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Indicator of recommended intake
  • No indicator identified
Beneficial effects
  • Cell membranes
  • Lipoprotein metabolism
  • Precursor acetylcholine
  • Free choline
  • Esterified choline
Indicator of adverse effect
  • No indicator identified
Adverse effects of high intake
  • Hypotension, GI symptoms, fishy body odour
Provisional AR (mg/d)
AI (mg/d)
For more information about the health effects, please refer to the background paper by Rima Obeid and Therese Karlsson (Obeid & Karlsson, 2023).
Dietary sources and intake. Choline is found in foods as free choline or esterified forms (phosphatidylcholine, phosphocholine, glycerophosphocholine and sphingomyelin). It is ubiquitous in foods, but high in liver, eggs and wheat germ. Main sources are meat, dairy, eggs and grains. Dietary intake data from Nordic and Baltic populations are scarce. Average choline intake was 317–468 mg/day (males) and 317–404 mg/day (females) in adults aged 18 to ≥75 y, and 171–180 mg/day (1-3 y), 256–285 mg/day (3-10 y), and 292–373 mg/day (10-18 y) in children (Lemming & Pitsi, 2022).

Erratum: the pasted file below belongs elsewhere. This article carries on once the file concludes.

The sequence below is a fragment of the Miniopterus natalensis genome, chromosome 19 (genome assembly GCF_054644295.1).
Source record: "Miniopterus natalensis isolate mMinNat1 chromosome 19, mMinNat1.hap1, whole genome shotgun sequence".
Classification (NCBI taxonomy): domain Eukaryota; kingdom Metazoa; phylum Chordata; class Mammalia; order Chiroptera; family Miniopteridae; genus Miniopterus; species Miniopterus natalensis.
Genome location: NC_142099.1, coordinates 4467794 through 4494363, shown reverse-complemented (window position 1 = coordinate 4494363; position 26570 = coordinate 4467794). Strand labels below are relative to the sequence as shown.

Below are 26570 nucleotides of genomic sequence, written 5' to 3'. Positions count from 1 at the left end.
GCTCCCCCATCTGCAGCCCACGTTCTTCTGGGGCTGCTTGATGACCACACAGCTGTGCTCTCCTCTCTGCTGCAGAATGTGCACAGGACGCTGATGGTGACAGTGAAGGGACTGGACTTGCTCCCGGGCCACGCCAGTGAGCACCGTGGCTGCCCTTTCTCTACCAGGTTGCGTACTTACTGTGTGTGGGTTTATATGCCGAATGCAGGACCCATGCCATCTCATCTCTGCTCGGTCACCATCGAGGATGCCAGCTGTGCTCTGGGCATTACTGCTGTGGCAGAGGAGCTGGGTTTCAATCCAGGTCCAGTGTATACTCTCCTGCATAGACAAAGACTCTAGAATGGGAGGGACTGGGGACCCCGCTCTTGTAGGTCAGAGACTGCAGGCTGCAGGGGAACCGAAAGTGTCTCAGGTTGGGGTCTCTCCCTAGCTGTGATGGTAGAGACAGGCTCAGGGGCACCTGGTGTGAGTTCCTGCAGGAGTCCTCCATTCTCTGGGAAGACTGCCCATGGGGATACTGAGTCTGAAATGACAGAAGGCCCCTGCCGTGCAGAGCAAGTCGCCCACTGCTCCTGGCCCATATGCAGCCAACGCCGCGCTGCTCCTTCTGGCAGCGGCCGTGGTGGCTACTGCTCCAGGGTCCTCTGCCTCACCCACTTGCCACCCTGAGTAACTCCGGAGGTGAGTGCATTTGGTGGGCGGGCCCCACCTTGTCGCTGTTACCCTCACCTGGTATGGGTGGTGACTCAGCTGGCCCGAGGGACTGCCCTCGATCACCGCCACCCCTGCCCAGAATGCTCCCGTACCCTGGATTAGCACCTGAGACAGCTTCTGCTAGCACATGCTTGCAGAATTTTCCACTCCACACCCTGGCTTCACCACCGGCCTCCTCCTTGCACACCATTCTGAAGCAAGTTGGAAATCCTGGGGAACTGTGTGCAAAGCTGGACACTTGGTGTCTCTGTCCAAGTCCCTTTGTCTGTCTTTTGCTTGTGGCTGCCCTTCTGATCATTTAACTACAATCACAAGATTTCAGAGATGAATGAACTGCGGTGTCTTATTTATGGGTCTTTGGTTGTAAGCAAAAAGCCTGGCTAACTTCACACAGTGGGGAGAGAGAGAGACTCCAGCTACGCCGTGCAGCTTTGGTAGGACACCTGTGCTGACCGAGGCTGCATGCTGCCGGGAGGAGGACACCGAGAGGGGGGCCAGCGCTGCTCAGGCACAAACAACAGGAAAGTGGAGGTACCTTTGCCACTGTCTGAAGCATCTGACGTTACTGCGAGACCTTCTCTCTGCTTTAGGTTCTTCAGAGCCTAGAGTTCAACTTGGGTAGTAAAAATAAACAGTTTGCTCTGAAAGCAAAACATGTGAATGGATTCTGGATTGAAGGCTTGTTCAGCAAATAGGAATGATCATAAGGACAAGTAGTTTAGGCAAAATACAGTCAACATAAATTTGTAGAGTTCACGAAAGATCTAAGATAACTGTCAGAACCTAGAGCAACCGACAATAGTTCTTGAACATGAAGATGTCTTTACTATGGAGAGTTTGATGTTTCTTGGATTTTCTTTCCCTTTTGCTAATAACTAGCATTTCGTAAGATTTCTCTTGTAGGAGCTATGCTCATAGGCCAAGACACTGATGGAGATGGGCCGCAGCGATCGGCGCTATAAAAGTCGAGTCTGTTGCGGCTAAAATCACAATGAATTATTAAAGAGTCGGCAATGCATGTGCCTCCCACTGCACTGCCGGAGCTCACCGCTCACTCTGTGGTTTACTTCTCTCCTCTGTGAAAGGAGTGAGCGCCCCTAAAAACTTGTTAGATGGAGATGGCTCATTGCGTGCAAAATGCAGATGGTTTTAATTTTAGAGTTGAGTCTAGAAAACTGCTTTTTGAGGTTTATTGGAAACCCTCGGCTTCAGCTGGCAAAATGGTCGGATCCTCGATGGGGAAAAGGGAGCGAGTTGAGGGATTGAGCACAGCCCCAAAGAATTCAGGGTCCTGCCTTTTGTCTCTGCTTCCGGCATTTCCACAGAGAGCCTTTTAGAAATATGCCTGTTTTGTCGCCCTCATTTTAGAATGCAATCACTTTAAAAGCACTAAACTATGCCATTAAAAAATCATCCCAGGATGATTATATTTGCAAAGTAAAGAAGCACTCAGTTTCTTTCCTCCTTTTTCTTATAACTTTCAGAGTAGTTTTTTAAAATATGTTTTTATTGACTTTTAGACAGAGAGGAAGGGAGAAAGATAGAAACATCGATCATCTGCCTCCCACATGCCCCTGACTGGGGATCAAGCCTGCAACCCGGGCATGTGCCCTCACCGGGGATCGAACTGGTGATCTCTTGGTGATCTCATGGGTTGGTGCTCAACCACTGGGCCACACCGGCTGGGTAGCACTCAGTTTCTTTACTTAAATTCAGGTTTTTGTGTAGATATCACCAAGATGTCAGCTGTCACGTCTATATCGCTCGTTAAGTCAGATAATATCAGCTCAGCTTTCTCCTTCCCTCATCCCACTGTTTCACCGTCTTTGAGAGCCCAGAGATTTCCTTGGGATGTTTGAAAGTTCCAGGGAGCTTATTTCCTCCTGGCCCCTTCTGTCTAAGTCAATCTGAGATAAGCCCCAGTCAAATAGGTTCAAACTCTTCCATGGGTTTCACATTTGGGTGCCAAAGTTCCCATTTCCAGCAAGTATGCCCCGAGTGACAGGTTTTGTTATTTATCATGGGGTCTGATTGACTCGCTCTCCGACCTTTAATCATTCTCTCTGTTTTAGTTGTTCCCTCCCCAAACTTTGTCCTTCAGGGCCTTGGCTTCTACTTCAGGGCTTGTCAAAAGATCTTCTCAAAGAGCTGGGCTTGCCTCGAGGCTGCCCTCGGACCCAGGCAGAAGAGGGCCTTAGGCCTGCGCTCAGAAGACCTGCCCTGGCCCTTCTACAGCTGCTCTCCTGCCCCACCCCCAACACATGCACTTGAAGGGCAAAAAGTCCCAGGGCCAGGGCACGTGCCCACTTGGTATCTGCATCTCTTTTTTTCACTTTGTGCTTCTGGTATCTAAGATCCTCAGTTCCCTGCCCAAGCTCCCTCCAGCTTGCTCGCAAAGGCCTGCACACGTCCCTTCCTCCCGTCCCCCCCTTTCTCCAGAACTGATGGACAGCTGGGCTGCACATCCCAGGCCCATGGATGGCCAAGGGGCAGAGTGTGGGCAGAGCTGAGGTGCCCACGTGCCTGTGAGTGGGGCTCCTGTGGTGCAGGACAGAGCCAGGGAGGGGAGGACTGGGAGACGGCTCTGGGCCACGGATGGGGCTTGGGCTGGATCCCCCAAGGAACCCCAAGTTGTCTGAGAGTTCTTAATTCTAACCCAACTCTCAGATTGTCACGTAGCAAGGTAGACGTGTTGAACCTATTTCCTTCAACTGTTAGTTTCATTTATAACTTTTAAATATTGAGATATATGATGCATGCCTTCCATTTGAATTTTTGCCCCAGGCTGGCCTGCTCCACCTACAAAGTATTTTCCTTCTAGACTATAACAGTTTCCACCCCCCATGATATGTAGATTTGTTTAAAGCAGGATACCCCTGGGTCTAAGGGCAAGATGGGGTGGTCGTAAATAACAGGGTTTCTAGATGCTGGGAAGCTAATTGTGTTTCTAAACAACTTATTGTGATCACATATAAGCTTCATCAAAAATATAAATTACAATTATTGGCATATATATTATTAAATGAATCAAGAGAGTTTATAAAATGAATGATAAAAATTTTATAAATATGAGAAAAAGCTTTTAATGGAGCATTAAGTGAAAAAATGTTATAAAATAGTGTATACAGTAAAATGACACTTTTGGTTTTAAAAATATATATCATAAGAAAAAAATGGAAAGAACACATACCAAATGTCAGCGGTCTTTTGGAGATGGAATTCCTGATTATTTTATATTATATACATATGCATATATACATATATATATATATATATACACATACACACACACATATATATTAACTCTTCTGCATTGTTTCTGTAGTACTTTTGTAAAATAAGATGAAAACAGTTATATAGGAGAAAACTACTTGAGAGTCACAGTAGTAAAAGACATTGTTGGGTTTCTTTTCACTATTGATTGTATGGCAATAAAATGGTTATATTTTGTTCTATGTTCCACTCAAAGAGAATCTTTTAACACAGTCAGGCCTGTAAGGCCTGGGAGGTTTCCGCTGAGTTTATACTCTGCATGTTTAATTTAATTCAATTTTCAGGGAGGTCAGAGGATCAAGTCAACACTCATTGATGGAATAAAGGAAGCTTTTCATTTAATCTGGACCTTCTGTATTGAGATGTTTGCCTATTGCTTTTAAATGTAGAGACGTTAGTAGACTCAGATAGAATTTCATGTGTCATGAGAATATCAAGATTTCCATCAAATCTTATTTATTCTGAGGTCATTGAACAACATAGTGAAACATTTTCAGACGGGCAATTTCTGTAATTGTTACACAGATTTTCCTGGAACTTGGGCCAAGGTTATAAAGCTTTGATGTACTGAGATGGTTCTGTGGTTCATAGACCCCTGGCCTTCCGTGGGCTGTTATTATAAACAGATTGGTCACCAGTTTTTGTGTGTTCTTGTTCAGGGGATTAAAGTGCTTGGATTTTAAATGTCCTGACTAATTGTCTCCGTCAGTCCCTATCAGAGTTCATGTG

Main functions. Choline has roles in one-carbon metabolism, as a component of cell membranes (phospholipids such as phosphatidylcholine, the main storage form of choline), in lipoprotein metabolism (VLDL assembly and secretion from the liver), and as a precursor for the neurotransmitter acetylcholine (Obeid & Karlsson, 2023).  
Indicator for recommended intake. No indicator was identified for setting AR and RI. For AI, the selected indicator was liver damage and average intake across European populations (EFSA, 2016c). For UL, selected indicators included hypotension, GI symptoms and fishy body odour.  
Main data gaps. Dietary intake data for Nordic and Baltic populations, including assessment of choline content of foods in this region, and databases. Surrogate markers or a combination of markers that reflect long-term average choline intake from the diet. Impact of genetic variation in choline metabolism.  
Deficiency and risk groups. A choline-free diet results in liver damage (corrected by 500 mg choline/d). No specific risk groups established, although pregnant and lactating women and children are likely more vulnerable.  
Dietary reference values. AI is set to 400 mg/day (females and males), based on EFSA (EFSA, 2016c). Provisional AR is set to 320 mg/day (females and males). Values are based on AI from observed dietary intake values set by EFSA (EFSA, 2013c).  Not sufficient data to derive UL.